Transmembrane TNF protects mutant mice against intracellular bacterial infections, chronic inflammation and autoimmunity.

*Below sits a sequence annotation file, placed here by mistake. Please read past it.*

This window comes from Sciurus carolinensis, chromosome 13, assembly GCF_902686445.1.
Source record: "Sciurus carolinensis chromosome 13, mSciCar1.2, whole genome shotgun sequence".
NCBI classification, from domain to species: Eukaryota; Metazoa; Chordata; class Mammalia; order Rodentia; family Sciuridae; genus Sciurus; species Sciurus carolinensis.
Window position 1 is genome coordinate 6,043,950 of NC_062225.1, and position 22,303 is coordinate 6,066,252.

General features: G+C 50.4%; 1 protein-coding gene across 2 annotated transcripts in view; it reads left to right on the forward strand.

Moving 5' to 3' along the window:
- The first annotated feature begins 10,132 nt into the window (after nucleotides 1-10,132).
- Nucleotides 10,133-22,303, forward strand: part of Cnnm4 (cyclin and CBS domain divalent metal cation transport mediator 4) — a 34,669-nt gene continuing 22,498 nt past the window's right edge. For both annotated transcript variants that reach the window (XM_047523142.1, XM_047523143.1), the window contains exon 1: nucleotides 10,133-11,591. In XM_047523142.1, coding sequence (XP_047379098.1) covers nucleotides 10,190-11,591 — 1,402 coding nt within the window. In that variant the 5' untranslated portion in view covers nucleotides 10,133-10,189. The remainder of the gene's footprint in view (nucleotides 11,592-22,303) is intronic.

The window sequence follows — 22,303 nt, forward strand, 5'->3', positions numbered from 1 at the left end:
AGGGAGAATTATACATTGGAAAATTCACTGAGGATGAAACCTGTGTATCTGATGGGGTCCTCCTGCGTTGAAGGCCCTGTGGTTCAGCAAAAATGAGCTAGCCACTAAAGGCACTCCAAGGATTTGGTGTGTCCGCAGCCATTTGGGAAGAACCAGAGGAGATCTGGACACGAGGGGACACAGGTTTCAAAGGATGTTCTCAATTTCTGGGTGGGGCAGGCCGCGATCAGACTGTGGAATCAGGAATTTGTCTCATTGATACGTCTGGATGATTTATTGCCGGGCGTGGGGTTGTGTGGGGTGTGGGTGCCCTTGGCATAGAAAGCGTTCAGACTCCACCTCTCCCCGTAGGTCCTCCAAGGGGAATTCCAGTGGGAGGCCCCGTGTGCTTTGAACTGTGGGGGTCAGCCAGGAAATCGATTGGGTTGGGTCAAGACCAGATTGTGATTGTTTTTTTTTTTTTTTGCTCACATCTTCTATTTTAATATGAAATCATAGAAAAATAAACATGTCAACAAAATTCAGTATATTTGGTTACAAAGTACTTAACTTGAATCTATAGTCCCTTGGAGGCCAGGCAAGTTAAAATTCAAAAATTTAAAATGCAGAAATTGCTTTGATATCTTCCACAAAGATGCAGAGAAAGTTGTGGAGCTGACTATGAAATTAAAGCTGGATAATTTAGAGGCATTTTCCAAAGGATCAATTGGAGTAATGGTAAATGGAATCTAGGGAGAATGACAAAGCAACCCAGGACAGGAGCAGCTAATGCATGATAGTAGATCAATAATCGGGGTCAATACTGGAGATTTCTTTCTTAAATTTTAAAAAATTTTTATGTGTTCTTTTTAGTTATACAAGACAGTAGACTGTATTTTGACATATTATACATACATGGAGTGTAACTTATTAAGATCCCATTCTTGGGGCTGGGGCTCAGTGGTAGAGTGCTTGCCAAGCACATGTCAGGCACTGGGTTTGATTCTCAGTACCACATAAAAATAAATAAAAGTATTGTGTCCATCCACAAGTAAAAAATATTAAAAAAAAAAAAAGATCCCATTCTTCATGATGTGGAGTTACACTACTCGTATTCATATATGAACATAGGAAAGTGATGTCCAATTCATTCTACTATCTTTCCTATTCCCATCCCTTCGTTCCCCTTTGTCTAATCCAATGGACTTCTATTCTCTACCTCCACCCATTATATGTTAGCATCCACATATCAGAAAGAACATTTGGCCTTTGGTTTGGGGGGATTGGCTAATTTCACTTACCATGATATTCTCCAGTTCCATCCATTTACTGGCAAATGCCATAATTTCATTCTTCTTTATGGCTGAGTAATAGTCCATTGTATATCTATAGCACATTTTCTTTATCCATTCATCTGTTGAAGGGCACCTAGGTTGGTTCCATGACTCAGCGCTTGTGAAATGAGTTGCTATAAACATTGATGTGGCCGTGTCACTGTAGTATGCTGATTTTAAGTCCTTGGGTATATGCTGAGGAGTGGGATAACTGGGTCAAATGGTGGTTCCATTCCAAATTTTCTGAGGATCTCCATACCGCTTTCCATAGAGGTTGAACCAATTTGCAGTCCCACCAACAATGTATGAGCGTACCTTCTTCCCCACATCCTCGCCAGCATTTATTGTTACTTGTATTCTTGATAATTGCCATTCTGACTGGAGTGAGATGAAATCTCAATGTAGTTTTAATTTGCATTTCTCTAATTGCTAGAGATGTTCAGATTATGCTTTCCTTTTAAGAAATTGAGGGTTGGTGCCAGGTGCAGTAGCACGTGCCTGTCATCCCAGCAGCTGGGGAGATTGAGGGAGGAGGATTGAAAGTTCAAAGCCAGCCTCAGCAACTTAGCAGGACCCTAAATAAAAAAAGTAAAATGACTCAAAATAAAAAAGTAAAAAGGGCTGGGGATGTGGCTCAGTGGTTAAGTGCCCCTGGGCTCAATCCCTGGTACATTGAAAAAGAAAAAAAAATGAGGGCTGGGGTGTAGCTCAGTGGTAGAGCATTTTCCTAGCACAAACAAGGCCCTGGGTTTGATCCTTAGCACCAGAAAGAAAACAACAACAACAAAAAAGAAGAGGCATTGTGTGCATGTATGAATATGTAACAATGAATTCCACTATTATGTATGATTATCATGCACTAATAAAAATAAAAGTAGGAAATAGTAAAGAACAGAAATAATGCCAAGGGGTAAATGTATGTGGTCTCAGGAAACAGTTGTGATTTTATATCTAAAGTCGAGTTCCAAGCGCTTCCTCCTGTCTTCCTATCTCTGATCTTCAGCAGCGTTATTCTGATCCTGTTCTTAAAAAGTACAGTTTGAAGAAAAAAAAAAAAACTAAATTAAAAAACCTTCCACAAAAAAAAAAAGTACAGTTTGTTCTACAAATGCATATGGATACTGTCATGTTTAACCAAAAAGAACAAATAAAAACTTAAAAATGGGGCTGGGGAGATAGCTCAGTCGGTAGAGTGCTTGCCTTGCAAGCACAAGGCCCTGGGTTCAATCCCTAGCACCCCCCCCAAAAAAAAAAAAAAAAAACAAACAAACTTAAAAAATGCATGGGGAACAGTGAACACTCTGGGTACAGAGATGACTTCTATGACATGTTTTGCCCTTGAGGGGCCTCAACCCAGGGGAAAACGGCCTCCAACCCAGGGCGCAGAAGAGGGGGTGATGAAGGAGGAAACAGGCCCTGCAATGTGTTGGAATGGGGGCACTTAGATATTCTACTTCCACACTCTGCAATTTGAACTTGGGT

Using targeted mutagenesis in mice, we have blocked shedding of endogenous murine TNF by deleting its cleavage site. Mutant mice produce physiologically regulated levels of transmembrane TNF (tmTNF), which suffice to support thymocyte proliferation but cannot substitute for the hepatotoxic activities of wild-type TNF following LPS/D-galactosamine challenge in vivo and are not sufficient to support secondary lymphoid organ structure and function. Notably, however, tmTNF is capable of exerting anti-Listerial host defenses while remaining inadequate to mediate arthritogenic functions, as tested in the tristetraprolin-deficient model of TNF-dependent arthritis. Most interestingly, in the EAE model of autoimmune demyelination, tmTNF suppresses disease onset and progression and retains the autoimmune suppressive properties of wild-type TNF. Together, these results indicate that tmTNF preserves a subset of the beneficial activities of TNF while lacking detrimental effects. These data support the hypothesis that selective targeting of soluble TNF may offer several advantages over complete blockade of TNF in the treatment of chronic inflammation and autoimmunity.
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